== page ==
But, yeah, Steam...has certainly changed. Like you mentioned, it used to be a sort of curator for games, where, if a game made it on to Steam, you could be at least sort of assured that it hit a certain level of polish. While, now, Steam is closer to just a repository of pretty much anyone who wants their game on Steam (i'm being a little hyperbolic here ).

You might have better insight into this than I (I've never commercially released a game), but do you really feel that things have changed all that much? I only have experience of Steam as a consumer, rather than a game developer. I would imagine that previously, it was just incredibly difficult to get your independently created game picked up by a major publisher, and if you weren't on a major publisher, you had few to no options to gain any significant exposure or sales. Now, I imagine it's just as difficult to be published, but you have a lot more options for marketing/releasing outside of the major outlets. The downside being that there is so much competition(so, so much competition).

I just imagine that games of a certain level of quality still rise to the top eventually. Not through any sort of "free hand of the market" or anything, but just through word of mouth, exposure in the gaming media, and yeah, even steam sales, humble bundles, or whathaveyou.

I just figure any game that struggles in the current gaming industry environment would probably have the same struggles, if not worse ones, in the past. I could totally be wrong here, but I just imagine that games that struggle now, probably wouldn't have even have been able to exist at all 5 or 10 years ago. Perhaps there was a short-lived age where everything was balanced nicely though. There certainly was for independent music, before its current environment.

Anyhow, I'm curious about your thoughts on this, but I imagine that a game that would have made it onto Steam a few years back, would be of the quality that they'll still be rather successful even in the current climate. Or, do you thing it is much more difficult to generate any profits in the current climate even if your game is of great quality? Does all the "fluff" competition just flood the potential sales?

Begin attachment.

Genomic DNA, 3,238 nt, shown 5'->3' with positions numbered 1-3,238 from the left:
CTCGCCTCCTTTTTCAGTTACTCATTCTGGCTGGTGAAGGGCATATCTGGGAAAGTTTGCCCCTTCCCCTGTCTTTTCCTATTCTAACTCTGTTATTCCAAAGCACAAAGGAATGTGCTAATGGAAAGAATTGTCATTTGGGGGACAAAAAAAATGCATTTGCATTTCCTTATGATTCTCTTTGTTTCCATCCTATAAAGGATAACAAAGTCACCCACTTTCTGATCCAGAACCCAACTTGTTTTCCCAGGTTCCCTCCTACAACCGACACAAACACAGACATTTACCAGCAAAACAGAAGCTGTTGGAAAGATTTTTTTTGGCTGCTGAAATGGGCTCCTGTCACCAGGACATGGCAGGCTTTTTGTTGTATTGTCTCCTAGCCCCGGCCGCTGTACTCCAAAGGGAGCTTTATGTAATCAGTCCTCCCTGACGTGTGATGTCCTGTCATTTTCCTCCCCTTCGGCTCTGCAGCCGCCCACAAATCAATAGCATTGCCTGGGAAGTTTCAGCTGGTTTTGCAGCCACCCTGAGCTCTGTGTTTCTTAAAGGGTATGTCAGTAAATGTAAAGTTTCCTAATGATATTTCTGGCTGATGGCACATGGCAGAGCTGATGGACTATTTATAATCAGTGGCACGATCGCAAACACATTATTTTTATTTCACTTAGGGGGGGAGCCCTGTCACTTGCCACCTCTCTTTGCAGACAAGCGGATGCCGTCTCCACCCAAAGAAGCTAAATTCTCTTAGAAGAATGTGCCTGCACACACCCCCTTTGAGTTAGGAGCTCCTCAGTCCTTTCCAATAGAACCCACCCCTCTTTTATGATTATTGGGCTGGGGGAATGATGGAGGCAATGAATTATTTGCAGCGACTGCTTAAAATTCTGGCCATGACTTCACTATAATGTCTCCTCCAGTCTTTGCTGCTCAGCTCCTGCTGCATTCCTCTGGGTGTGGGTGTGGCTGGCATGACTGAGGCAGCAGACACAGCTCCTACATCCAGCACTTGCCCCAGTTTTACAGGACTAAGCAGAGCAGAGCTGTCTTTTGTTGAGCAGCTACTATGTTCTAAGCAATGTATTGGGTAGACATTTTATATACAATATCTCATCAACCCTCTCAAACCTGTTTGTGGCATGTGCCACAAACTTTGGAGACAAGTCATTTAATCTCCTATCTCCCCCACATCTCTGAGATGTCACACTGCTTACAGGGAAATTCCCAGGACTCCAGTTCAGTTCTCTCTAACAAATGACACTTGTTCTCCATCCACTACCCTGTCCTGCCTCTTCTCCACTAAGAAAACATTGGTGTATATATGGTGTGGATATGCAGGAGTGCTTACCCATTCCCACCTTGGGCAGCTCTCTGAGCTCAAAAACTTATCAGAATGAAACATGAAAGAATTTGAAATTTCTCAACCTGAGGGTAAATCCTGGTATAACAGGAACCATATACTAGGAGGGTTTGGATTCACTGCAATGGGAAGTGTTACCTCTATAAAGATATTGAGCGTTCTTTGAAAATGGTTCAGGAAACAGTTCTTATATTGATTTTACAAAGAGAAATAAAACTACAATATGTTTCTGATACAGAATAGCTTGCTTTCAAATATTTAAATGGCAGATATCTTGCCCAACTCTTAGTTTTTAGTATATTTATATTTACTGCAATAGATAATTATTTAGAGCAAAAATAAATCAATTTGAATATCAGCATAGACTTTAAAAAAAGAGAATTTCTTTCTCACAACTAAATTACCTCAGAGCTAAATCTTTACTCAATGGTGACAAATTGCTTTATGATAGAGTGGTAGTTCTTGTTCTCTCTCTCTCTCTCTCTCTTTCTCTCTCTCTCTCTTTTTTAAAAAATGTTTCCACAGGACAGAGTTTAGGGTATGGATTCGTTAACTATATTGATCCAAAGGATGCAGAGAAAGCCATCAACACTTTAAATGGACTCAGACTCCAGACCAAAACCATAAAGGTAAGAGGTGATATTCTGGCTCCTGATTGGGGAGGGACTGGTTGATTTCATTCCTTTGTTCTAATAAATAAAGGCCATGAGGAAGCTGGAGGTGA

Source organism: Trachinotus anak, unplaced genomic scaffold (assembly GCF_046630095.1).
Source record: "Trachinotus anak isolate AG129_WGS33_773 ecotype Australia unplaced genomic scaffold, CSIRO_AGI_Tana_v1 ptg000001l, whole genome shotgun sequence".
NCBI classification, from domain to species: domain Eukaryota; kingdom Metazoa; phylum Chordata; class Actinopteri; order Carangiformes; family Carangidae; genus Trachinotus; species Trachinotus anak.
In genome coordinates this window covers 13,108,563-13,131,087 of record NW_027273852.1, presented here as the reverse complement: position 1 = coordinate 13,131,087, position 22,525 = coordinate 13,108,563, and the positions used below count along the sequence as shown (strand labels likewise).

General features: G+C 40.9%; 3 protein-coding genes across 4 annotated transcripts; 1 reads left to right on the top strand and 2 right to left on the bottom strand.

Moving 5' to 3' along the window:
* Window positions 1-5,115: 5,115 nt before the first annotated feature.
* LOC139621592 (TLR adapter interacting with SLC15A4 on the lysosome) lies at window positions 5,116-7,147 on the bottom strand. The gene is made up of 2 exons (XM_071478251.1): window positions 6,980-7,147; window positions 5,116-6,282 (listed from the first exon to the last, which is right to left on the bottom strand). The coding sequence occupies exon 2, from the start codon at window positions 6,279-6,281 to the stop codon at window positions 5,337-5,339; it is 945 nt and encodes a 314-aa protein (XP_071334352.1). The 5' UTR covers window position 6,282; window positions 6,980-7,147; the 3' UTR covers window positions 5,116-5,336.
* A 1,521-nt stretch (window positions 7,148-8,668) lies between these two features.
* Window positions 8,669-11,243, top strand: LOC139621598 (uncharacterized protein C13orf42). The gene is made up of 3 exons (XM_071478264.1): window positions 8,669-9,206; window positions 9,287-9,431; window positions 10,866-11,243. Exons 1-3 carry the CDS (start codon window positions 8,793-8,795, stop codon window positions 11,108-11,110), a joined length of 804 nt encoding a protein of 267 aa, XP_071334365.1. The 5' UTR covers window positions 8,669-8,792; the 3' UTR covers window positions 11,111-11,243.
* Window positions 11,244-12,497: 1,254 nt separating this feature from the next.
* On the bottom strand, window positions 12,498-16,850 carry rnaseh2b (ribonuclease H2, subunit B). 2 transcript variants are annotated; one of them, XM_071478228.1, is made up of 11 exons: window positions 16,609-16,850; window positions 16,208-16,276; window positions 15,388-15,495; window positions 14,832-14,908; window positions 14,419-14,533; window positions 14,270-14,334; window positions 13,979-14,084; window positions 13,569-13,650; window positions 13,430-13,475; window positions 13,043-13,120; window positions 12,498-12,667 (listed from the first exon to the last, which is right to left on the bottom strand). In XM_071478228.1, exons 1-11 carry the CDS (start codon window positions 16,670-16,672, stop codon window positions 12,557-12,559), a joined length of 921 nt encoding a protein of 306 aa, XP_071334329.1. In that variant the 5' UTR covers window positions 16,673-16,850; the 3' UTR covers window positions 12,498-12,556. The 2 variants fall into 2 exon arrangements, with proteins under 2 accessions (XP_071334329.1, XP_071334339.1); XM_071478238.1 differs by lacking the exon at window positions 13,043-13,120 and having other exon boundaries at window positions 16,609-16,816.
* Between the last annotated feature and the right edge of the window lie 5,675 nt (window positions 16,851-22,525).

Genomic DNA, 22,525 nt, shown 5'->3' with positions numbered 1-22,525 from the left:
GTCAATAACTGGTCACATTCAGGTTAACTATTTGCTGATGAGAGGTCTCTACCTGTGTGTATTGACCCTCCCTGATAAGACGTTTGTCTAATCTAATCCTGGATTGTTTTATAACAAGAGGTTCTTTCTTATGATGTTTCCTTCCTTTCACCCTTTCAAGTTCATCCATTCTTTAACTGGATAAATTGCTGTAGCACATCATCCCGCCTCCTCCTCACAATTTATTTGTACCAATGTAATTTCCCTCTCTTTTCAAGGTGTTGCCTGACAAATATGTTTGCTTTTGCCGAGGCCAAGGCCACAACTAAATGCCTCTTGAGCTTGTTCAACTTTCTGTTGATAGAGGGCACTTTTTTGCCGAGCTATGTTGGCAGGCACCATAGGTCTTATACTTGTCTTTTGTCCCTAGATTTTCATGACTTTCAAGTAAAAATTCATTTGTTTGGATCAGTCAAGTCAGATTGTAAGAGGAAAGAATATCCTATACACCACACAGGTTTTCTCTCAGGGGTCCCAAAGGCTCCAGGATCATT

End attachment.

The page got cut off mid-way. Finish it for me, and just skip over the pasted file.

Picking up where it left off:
You might have better insight into this than I (I've never commercially released a game),

I haven't released any commercial games either. I've just watched and read alot of the news in the industry for the past few years and form my opinions based on that - so it's armchair from-the-outside-looking-in knowledge.

Very true. Though, if I recall, it used to be incredibly difficult to get your game on Steam. I could be mistaken, but I believe you had to either be under a major publisher, or at least "recommended" by a publisher (or something to that effect).

Yes, it was more difficult, but you didn't need a publisher, as far as I understand. (You used to need a publisher for publishing on consoles, but not on Steam). You just had to convince Valve that your game was quality enough to put on their stores.

But, yeah, Steam...has certainly changed. Like you mentioned, it used to be a sort of curator for games, where, if a game made it on to Steam, you could be at least sort of assured that it hit a certain level of polish. While, now, Steam is closer to just a repository of pretty much anyone who wants their game on Steam (i'm being a little hyperbolic here ).

But it's increasingly heading to that extreme! Based on half-statements Valve has made in the past, as well as the direction that Humble Bundle is going, I think within three years Valve will have a "Steam Widget" you can use on your own website to sell your game, and the Steam application will be the central place where you update and play your games. It'll be almost a paypal-like service for digital content (primarily games, but probably movies and ebooks also), though ofcourse the Steam store itself will still exist. Probably good for consumers, but overall worsens the discoverability problem still further.

Works well for Steam though - they'll just get a cut of almost every game ever sold on the PC, they wouldn't particularly care whose game it is.